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Trends and Patterns of Ovarian Cancer Mortality in Belgrade, Serbia: A Joinpoint Regression Analysis
  1. Darija Kisic Tepavcevic, MD, PhD*,
  2. Bojana Matejic, MD, PhD,
  3. Tatjana Gazibara, MD* and
  4. Tatjana Pekmezovic, MD, PhD*
  1. *Institutes of Epidemiology and
  2. Institutes of Social Medicine, Faculty of Medicine, University of Belgrade, Belgrade, Serbia.
  1. Address correspondence and reprint requests to Tatjana Pekmezovic, MD, PhD, Institute of Epidemiology, Faculty of Medicine, University of Belgrade, Visegradska 26A, Belgrade 11000, Serbia. E-mail: pekmezovic{at}


Objective: Ovarian cancer (OC) represents the leading cause of gynecological cancer deaths. The aim of our study was to estimate the patterns and trends in OC mortality in the population of Belgrade (Serbia) during the period 1976 to 2007.

Methods: Mortality data (official death certificates) for OC have been gathered from the Municipal Institute of Statistics in Belgrade. Mortality rates with corresponding 95% confidence intervals were adjusted by the European standard population. Trends in age-adjusted and age-specific mortality rates were calculated using joinpoint regression, according to the method of Kim et al. An annual percent of changes in mortality rates for each line segment was estimated by fitting a regression line to the natural logarithm of the rates using calendar years as a regressor variable.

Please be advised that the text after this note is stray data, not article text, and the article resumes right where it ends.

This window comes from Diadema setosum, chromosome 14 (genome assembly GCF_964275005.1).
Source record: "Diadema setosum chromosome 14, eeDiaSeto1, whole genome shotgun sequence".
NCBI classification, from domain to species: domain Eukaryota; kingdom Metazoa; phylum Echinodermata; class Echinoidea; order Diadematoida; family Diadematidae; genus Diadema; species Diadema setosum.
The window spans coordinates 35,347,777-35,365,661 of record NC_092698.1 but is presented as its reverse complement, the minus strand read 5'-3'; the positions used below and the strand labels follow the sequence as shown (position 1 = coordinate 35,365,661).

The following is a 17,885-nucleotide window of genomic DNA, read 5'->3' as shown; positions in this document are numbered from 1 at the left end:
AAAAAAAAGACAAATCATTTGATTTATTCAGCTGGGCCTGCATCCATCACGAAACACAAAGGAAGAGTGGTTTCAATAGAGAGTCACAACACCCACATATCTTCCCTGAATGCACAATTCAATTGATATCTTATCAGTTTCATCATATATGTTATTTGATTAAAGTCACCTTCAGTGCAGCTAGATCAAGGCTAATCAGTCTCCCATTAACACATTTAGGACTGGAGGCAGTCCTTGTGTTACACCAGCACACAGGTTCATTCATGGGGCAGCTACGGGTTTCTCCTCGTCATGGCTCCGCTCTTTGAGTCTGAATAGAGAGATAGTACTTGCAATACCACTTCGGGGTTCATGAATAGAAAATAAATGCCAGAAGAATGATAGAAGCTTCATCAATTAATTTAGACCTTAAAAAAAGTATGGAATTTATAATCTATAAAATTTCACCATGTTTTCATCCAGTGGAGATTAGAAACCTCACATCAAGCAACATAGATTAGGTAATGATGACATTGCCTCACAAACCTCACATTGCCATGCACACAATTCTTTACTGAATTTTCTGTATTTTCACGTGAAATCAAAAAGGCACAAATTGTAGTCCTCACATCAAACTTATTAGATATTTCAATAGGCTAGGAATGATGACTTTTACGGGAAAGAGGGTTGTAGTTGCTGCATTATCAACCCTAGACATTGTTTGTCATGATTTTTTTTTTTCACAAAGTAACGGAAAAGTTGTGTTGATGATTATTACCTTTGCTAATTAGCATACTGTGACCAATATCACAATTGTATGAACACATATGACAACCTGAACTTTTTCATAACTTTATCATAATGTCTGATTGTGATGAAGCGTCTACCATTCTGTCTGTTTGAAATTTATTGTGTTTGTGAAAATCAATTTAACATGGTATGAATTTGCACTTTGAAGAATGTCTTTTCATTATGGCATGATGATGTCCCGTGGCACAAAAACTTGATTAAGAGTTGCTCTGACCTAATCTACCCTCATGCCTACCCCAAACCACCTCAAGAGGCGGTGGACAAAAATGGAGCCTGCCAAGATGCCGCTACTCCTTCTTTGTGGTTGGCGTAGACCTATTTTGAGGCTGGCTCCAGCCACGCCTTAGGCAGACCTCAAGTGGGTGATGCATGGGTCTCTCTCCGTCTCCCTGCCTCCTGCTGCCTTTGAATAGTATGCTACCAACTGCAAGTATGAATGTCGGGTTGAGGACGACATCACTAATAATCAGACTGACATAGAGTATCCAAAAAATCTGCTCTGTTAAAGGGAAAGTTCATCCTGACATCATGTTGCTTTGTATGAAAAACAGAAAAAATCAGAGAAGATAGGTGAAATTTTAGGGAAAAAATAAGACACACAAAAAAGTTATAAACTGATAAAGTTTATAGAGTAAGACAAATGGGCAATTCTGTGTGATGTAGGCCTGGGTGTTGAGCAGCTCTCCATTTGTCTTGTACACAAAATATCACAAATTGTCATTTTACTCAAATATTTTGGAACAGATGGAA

Results: The average age-adjusted OC mortality rate during the period 1976-2007 was 5.4/100,000 (95% confidence interval, 4.8-6.1). For total women population, no joinpoint is found, whereas significantly increasing mortality trend was observed during the whole study period (+3.6% annually; P < 0.001). In the group age 55 to 64 years, one joinpoint was detected with a significant increase in OC mortality trend between 1976 and 1990 (+9.8% annually; P < 0.001) and with nonsignificant decreasing tendency between 1990 and 2007 (−1.0% annually; P = 0.773). In the two oldest age groups, statistically significantly increasing tendency in OC mortality was evident during the overall calendar period with no apparent change in linear trends.

Conclusions: Mortality due to the OC in Belgrade has continued to increase, suggesting that this malignancy is becoming an increasing public health problem in our country.

  • Ovarian cancer
  • Mortality
  • Joinpoint

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  • This work was supported by the Ministry of Science and Education of Republic of Serbia (grant 175087).